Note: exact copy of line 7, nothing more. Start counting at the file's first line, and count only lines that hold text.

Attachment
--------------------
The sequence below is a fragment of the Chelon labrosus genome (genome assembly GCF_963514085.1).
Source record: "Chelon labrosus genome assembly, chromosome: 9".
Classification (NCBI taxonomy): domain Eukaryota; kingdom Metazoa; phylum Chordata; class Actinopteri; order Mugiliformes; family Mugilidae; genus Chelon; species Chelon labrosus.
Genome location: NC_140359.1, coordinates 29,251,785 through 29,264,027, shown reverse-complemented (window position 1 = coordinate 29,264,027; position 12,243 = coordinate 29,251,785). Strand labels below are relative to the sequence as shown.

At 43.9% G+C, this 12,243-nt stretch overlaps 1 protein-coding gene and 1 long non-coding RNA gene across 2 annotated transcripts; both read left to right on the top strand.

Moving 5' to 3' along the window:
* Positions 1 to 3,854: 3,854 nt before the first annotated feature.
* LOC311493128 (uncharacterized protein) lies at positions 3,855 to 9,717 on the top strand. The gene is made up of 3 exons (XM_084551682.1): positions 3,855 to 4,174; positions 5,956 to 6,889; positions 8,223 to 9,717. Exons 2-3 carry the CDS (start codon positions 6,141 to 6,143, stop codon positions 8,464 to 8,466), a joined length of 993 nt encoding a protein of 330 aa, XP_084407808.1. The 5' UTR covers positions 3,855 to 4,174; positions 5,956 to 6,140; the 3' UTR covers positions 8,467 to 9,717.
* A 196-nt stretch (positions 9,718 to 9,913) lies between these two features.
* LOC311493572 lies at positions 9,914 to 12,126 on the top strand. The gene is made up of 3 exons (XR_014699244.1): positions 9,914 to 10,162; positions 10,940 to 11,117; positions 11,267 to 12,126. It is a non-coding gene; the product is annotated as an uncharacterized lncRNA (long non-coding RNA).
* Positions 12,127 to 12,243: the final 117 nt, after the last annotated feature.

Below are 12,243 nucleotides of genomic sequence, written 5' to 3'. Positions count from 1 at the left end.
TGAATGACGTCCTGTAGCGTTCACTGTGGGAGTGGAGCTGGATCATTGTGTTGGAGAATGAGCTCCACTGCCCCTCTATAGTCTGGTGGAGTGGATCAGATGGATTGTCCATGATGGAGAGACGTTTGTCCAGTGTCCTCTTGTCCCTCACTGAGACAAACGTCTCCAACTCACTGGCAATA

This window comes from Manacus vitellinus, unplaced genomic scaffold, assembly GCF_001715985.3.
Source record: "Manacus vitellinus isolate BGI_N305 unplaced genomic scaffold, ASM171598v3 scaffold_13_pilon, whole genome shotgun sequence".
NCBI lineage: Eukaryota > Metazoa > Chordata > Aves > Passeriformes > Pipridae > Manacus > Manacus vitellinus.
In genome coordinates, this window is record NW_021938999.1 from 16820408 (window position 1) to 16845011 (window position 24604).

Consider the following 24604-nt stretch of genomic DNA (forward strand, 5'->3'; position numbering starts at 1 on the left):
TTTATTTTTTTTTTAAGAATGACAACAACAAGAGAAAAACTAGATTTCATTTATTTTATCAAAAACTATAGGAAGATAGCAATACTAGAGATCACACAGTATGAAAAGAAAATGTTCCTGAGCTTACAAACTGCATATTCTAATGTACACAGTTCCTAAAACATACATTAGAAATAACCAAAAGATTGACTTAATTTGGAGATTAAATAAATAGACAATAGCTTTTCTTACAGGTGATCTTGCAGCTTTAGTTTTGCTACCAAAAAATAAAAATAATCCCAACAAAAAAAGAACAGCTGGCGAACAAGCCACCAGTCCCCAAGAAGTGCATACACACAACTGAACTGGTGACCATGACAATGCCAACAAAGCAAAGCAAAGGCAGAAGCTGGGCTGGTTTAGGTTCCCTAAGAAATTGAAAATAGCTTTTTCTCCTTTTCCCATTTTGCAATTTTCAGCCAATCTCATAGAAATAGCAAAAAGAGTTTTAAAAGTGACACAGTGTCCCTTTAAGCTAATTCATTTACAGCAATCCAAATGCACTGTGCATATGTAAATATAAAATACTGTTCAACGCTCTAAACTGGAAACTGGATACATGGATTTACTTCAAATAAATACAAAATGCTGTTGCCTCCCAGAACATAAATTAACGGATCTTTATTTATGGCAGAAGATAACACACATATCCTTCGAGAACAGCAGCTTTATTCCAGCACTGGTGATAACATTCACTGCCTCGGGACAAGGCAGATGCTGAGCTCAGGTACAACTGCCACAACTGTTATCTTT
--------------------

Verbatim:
* Positions 1 to 3,854: 3,854 nt before the first annotated feature.